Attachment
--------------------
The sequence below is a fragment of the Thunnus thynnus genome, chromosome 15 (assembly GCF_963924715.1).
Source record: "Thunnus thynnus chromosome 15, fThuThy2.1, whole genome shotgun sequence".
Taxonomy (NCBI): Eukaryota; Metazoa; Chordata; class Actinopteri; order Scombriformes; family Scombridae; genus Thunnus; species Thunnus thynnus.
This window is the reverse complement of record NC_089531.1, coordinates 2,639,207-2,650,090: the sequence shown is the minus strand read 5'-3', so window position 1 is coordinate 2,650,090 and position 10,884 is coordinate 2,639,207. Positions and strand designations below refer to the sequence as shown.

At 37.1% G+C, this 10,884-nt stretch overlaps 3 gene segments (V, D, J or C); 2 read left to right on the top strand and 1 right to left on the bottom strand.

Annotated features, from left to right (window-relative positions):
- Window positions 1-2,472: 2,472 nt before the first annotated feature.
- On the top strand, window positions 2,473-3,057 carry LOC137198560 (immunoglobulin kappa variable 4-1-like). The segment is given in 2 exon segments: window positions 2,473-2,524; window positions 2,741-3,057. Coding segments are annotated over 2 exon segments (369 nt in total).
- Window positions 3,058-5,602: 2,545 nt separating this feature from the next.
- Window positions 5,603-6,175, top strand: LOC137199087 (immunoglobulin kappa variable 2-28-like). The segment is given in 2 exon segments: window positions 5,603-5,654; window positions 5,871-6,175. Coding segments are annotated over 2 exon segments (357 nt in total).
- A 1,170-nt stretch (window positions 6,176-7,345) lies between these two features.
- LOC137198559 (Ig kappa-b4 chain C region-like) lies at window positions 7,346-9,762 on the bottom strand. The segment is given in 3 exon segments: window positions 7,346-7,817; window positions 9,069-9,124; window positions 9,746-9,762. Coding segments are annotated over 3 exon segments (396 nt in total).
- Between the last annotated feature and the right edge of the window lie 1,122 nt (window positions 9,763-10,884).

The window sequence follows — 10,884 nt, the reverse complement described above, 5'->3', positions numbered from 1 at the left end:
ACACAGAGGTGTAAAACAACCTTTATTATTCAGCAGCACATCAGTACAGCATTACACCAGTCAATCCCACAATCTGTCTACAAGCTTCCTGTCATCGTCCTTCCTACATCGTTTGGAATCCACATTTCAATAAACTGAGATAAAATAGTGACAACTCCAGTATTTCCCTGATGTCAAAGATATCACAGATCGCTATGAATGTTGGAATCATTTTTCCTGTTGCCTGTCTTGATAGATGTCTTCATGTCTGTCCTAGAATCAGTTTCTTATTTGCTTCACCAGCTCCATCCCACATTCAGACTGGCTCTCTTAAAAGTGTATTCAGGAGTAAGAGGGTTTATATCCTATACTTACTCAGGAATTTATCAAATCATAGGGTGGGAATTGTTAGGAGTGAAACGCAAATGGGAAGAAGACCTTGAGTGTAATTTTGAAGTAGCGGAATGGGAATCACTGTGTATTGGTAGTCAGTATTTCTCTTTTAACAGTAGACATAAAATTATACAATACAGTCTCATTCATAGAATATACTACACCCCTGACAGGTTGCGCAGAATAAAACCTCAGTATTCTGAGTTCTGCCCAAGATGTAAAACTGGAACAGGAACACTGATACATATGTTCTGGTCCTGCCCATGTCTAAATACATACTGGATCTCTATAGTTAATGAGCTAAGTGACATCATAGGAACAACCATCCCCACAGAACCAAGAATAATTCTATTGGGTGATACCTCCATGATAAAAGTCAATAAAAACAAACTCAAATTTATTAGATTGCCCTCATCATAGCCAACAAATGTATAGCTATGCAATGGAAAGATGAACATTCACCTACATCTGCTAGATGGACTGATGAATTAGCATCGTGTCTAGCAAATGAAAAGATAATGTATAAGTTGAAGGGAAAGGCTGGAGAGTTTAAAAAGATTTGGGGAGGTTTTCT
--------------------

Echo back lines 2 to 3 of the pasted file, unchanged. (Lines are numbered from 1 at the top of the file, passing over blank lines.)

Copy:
Source record: "Thunnus thynnus chromosome 15, fThuThy2.1, whole genome shotgun sequence".
Taxonomy (NCBI): Eukaryota; Metazoa; Chordata; class Actinopteri; order Scombriformes; family Scombridae; genus Thunnus; species Thunnus thynnus.